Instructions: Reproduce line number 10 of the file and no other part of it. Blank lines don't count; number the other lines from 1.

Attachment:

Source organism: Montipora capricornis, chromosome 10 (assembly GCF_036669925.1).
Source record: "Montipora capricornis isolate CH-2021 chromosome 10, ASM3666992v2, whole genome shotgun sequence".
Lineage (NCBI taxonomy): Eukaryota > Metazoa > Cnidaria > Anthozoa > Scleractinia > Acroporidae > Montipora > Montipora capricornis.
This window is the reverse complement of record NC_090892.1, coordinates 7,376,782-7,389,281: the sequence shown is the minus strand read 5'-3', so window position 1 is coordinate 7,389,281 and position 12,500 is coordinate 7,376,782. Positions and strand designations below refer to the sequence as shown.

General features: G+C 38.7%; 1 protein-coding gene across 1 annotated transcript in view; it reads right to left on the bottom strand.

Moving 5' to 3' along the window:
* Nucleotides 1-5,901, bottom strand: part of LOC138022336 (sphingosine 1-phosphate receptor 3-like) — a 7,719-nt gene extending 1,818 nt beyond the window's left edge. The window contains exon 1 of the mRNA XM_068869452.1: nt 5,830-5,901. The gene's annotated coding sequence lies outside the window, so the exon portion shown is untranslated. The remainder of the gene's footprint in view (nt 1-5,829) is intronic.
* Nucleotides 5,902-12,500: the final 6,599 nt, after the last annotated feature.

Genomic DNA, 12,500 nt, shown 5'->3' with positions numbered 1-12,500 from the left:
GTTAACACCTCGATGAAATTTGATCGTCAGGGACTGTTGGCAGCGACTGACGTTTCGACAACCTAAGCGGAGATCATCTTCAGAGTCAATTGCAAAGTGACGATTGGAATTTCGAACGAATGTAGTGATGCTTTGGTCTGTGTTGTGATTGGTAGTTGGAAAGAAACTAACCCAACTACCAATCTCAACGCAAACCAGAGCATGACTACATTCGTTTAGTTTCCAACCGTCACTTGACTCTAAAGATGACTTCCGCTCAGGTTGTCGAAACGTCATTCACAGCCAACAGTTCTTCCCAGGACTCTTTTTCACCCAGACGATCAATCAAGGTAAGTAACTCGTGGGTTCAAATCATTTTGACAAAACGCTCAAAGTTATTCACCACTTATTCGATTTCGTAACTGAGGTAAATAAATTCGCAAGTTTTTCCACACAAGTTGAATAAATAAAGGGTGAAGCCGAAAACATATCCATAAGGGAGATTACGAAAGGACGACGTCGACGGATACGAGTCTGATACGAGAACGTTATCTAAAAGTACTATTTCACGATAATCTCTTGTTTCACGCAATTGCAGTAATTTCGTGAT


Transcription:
GTTAACACCTCGATGAAATTTGATCGTCAGGGACTGTTGGCAGCGACTGACGTTTCGACAACCTAAGCGGAGATCATCTTCAGAGTCAATTGCAAAGTGACGATTGGAATTTCGAACGAATGTAGTGATGCTTTGGTCTGTGTTGTGATTGGTAGTTGGAAAGAAACTAACCCAACTACCAATCTCAACGCAAACCAGAGCATGACTACATTCGTTTAGTTTCCAACCGTCACTTGACTCTAAAGATGACTTCCGCTCAGGTTGTCGAAACGTCATTCACAGCCAACAGTTCTTCCCAGGACTCTTTTTCACCCAGACGATCAATCAAGGTAAGTAACTCGTGGGTTCAAATCATTTTGACAAAACGCTCAAAGTTATTCACCACTTATTCGATTTCGTAACTGAGGTAAATAAATTCGCAAGTTTTTCCACACAAGTTGAATAAATAAAGGGTGAAGCCGAAAACATATCCATAAGGGAGATTACGAAAGGACGACGTCGACGGATACGAGTCTGATACGAGAACGTTATCTAAAAGTACTATTTCACGATAATCTCTTGTTTCACGCAATTGCAGTAATTTCGTGAT